Gilbert S. "Si" Benson wasn't an unusual youngster, except that he couldn't wait for Christmas to end.
It was then that he could get what he really wanted.
His father would take him to the "bargain department" of the old Montgomery Ward building on Monroe Street in Baltimore, he said, where "for $10 I got boxes of trains that were not sold or slightly damaged. I could get a whole train for 35 cents."
Now, at 69, he has most of those early trains -- and hundreds more -- and can't wait for the Christmas season to come. That's when he and three colleagues from the Wednesday Night Train Club set up the train garden of their dreams, with someone else's money, at the Kenilworth Park Mall in Towson.
For years the mall's Christmas train layouts had been routine, but last year management wanted something special. They turned to veteran hobbyists who know model railroading inside and out, said Louis S. Sachs, president of Towne Metropolitan, the mall management firm.
And it worked.
"This was not just trains, there was the animation. It's more than a typical Christmas event, and it was for adults as well as kids," Mr. Sachs said. "I would stand there and look, and every time I saw something new. You could go back every day and see something you didn't see before. It brought in a lot of people."
The display opened the day after Thanksgiving and continued through the Christmas season, as it will again this year.
"The kids called us 'bad guys' when we came to take it down after New Year's," said Mr. Benson, a civil engineer and landscape architect who retired in 1986 as chief of Baltimore County's Bureau of Public Services.
The 36-foot-long layout around the mall fountain will be one of the largest public Christmas gardens in the area.
"We're going to try to make it different and better from last year so people will come back more than once," said William Gough, 47, of Perry Hall, a Baltimore County public works engineer who is the "coordinator" and drew the blueprint for the layout.
Last year, Mr. Benson said, bus loads of students and handicapped people visited the Christmas garden.
"It was unbelievable how much they enjoyed it," he said. "We're encouraging the mall to buy even more equipment so it will continue to grow."
The mall is planning a series of Christmas programs, "but the centerpiece will be the trains. They take
this very seriously," said the mall manager, Joan McCarty Wilhelm.
The display is about 2 feet off the floor and encircled by a plastic shield to allow children an eye-level view but protect the layout from curious fingers.
"We sat there for hours and watched hundreds of little kids press their noses against the Plexiglas to watch. There were a lot of ice cream smears, too," Mr. Benson said, recalling last year's train garden.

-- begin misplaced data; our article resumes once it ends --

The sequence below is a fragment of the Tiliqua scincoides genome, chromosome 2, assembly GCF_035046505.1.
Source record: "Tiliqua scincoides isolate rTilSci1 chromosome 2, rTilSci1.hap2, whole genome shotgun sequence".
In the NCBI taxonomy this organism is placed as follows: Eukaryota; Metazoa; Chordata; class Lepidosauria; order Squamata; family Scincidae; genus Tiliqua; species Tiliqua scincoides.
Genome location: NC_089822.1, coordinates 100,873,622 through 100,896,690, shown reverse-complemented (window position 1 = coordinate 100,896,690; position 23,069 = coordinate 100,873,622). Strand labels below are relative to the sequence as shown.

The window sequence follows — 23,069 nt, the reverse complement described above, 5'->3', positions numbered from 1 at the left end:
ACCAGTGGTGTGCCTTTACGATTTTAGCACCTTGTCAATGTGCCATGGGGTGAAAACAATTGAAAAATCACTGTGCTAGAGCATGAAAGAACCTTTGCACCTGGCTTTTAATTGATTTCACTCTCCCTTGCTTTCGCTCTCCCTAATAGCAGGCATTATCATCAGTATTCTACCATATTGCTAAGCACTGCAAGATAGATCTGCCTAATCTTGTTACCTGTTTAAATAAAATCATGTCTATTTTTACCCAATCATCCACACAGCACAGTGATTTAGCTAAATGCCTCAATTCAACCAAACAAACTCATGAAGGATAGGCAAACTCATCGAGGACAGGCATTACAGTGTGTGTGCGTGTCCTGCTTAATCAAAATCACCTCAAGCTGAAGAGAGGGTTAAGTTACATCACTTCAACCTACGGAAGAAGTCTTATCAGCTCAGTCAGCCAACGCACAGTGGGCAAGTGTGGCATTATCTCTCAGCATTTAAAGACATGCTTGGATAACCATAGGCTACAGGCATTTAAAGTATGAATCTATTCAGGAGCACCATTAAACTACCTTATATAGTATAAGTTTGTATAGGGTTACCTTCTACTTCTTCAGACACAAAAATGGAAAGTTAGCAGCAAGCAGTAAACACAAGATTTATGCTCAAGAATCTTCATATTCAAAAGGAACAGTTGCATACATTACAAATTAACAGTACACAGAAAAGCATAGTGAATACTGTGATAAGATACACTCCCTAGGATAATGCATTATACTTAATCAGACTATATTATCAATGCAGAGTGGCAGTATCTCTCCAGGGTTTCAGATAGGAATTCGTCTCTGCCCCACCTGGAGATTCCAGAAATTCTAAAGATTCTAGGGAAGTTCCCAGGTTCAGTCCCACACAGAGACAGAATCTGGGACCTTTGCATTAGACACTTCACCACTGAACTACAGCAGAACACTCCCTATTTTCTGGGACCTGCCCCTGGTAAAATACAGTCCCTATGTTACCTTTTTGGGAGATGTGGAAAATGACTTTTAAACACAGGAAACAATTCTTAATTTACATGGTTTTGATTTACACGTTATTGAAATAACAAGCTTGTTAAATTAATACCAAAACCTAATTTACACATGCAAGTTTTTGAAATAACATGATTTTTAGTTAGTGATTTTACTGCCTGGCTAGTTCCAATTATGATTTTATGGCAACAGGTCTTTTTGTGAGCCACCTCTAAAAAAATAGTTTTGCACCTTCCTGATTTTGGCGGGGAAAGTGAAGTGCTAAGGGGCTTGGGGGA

There were a few incidents when viewers dropped coins from the floor above, aiming for the fountain but instead hitting the railroad tracks and short-circuiting the electrical system, Mr. Gough said.
Once, he said, someone dropped a penny that rolled inside a tunnel, lodged in the tracks and shorted out the system. It took a long time before Mr. Benson found the coin.
Another time someone reached over, knocked a train off the tracks and left. The electric motor burned out.
Mr. Gough said it takes three weeks to set up. The four friends divided up the major tasks, although there is much overlapping.
Mr. Benson was generally in charge of more than a score of animations. Larry Backus of Carney handled the scenery and background, and Don Wernz of Glendale did the intricate electrical wiring and connections that make the whole thing go.
They pooled their experience to install the three train lines -- passenger, freight and commuter -- that run through the different areas of the layout: a residential community, a rural area, a business district and the inevitable snow scene.
The fascination with special effects in movies carries into miniature worlds like the Christmas garden, Mr. Benson said.
"That's why every scene has animations, moving figures of men sawing logs, snow plows pushing snow, skaters skating, playground swings, seesaws and turntables all operating, Santa Claus going up and down a chimney, anything we can do," he said.
Some of the animations are purchased commercially while others are homemade.
What gets grown men so wrapped up in such a project?
Mr. Gough said his interest started when his father built a train garden in 1939 -- still used each Christmas -- and remained so strong that in 1982 he became serious collector.
A plaque in the train room of Mr. Benson's Pleasant Grove home says, "The only difference between men and boys is the price of their toys." He concurs.
Like most model train buffs it began with childhood toys and developed into a lifelong fascination with railroading. As the hobby mushroomed, particularly in the last decade, prices have followed suit, Mr. Benson said.